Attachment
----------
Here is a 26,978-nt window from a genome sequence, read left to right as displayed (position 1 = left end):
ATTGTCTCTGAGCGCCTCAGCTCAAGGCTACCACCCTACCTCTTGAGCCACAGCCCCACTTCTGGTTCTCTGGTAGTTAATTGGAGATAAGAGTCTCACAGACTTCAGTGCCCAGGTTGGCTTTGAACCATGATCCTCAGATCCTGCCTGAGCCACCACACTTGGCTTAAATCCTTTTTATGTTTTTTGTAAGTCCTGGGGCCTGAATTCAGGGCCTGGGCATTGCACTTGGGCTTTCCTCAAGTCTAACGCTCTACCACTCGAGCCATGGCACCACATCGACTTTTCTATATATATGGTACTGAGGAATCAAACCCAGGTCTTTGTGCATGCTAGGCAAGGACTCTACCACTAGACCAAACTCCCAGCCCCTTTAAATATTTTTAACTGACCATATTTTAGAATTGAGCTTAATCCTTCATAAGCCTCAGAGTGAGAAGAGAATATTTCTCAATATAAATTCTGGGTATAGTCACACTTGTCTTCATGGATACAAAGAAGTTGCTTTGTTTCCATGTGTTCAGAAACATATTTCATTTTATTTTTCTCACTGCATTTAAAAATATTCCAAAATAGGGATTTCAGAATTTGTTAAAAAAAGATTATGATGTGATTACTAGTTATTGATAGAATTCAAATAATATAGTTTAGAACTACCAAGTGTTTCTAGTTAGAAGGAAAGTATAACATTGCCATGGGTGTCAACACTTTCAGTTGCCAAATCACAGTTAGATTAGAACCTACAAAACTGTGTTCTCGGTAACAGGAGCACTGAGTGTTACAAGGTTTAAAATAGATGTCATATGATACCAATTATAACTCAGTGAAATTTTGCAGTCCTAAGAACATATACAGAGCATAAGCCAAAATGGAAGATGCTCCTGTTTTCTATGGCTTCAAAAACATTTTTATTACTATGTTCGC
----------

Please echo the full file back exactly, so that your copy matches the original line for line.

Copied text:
Here is a 26,978-nt window from a genome sequence, read left to right as displayed (position 1 = left end):
ATTGTCTCTGAGCGCCTCAGCTCAAGGCTACCACCCTACCTCTTGAGCCACAGCCCCACTTCTGGTTCTCTGGTAGTTAATTGGAGATAAGAGTCTCACAGACTTCAGTGCCCAGGTTGGCTTTGAACCATGATCCTCAGATCCTGCCTGAGCCACCACACTTGGCTTAAATCCTTTTTATGTTTTTTGTAAGTCCTGGGGCCTGAATTCAGGGCCTGGGCATTGCACTTGGGCTTTCCTCAAGTCTAACGCTCTACCACTCGAGCCATGGCACCACATCGACTTTTCTATATATATGGTACTGAGGAATCAAACCCAGGTCTTTGTGCATGCTAGGCAAGGACTCTACCACTAGACCAAACTCCCAGCCCCTTTAAATATTTTTAACTGACCATATTTTAGAATTGAGCTTAATCCTTCATAAGCCTCAGAGTGAGAAGAGAATATTTCTCAATATAAATTCTGGGTATAGTCACACTTGTCTTCATGGATACAAAGAAGTTGCTTTGTTTCCATGTGTTCAGAAACATATTTCATTTTATTTTTCTCACTGCATTTAAAAATATTCCAAAATAGGGATTTCAGAATTTGTTAAAAAAAGATTATGATGTGATTACTAGTTATTGATAGAATTCAAATAATATAGTTTAGAACTACCAAGTGTTTCTAGTTAGAAGGAAAGTATAACATTGCCATGGGTGTCAACACTTTCAGTTGCCAAATCACAGTTAGATTAGAACCTACAAAACTGTGTTCTCGGTAACAGGAGCACTGAGTGTTACAAGGTTTAAAATAGATGTCATATGATACCAATTATAACTCAGTGAAATTTTGCAGTCCTAAGAACATATACAGAGCATAAGCCAAAATGGAAGATGCTCCTGTTTTCTATGGCTTCAAAAACATTTTTATTACTATGTTCGC